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Escalating Shopping Center Rents Show No Signs of Abating
Miami Today  |  By Catherine Lackner

Retail and shopping-center space in Miami-Dade County is fetching escalating rental rates that show no signs of abating, said Steven Henenfeld (pictured), Vice President of Continental Real Estate Companies (CREC). Vacancy rates are “touching historic lows,” he added.

“Leasing is doing extremely well,” with overall vacancy rates in Kendall standing at only 3%, though there may be individual variations. Some centers in Doral are fully leased, he added.

The area east of I-95 is exploding with high-end retailers paying high-end rents, Mr. Henenfeld said. Brickell, the Design District, Miami Beach – as well as retail planned for Miami Worldcenter – “all is becoming Bal Harbour,” he said.

In Wynwood, retail space is going for more than $50 per square foot, in Brickell for $80-$100 per square foot, in excess of $100 per square foot in the Design District, and higher than $300 per square foot on Lincoln Road, “and these are triple-net leases,” he said.

On the west side of I-95, a tenant could expect to pay “in the high teens into the $20s for a junior big-box” of about 25,000 square feet in Kendall, in the high $30-$40s per square foot in East Kendall, and in the $50 per square foot range in Doral.

“In these markets, even when things were booming in the past, we didn’t see rents like these,” Mr. Henenfeld said.

The reason? “Simple economics – supply and demand,” he said. “There’s a land shortage, and no more places to grow.”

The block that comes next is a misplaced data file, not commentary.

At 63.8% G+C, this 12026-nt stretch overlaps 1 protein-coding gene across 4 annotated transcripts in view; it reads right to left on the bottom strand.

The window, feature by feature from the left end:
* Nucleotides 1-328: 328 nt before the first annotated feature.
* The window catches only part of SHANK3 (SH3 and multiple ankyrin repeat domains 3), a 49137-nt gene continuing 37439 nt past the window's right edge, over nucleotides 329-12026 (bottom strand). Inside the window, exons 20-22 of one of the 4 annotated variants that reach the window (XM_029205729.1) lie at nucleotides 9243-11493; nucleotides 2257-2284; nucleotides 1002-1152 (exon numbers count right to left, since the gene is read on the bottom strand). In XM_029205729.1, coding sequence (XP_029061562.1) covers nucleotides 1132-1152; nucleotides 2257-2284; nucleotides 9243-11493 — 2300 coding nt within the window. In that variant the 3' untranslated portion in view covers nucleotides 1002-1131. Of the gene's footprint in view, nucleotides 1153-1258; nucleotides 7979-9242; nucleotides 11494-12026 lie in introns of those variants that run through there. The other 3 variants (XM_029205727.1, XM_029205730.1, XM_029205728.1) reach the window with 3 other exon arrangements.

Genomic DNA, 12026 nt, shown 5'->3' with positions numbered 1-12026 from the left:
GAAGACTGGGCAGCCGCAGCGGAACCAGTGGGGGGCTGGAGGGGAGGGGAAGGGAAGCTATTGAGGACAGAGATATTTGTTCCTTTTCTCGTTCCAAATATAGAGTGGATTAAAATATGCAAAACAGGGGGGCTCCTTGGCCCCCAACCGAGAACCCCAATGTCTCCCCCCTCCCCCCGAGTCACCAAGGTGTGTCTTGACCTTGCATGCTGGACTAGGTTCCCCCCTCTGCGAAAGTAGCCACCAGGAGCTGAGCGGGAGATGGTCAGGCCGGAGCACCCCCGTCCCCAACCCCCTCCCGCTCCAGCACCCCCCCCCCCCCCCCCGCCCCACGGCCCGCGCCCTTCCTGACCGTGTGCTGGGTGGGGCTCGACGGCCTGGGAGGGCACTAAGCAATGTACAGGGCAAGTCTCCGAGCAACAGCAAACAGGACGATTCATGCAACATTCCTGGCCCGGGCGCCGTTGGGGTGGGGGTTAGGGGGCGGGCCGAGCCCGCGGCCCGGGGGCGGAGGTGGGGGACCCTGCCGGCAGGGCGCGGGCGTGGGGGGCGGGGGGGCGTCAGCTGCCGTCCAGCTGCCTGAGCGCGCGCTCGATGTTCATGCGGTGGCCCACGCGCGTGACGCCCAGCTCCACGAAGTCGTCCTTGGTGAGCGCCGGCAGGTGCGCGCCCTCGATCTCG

There havs been an explosion of residential development, which creates more demand for retail, he added. The growing economy also provides fuel, he said. “People think the economy is doing extremely well right now, and it reflects their optimism.”

At Dolphin Mall, it’s not only the strength of the American economy, but also Miami’s appeal to international shoppers that has not only kept the mall healthy but triggered a recent expansion that will add five new restaurants, a new valet service and a 1,300-space parking garage.

The mall, which bills itself as Miami-Dade’s largest outlet mall, with 240 stores in 1.4 million square feet, draws a combination of locals as well as domestic and international tourists, said Pete Marrero, mall general manager.

“We have a diversity of customers, with the vast majority of international tourists coming from South America,” he said. For an international destination, South Florida is under-retailed, he said. “I don’t think we have reached the saturation point.”

Even if more retail were to be added, “it might hurt us in the short-term, but on a long-term basis it will only help bring in that many more tourists.”

Investors and lenders have noticed retail’s robust growth, said Jason Shapiro managing director of the Aztec Group.

“We’ve seen a fair amount of transactions happening, both on the investment and financing sides. Lenders are increasing their loan-to-cost or loan-to-value spread.”

For example, on a recent Miami-Dade construction-loan transaction for a center anchored by a Publix, during the pre-leasing process rents rose dramatically, he said. “Over a span of three to six months overall, on average, rents were 20% higher toward the end of the cycle. That supports the positive nature of the things that are going on in retail.”

A number of factors are responsible, he said. “The economy continues to improve in Miami-Dade County and there are unique global sources of capital coming in all the time, seeking investments of this type. There’s only so much land available.”

Future forward movement “depends on interest rates,” he said, “But in the short term I expect it to continue.”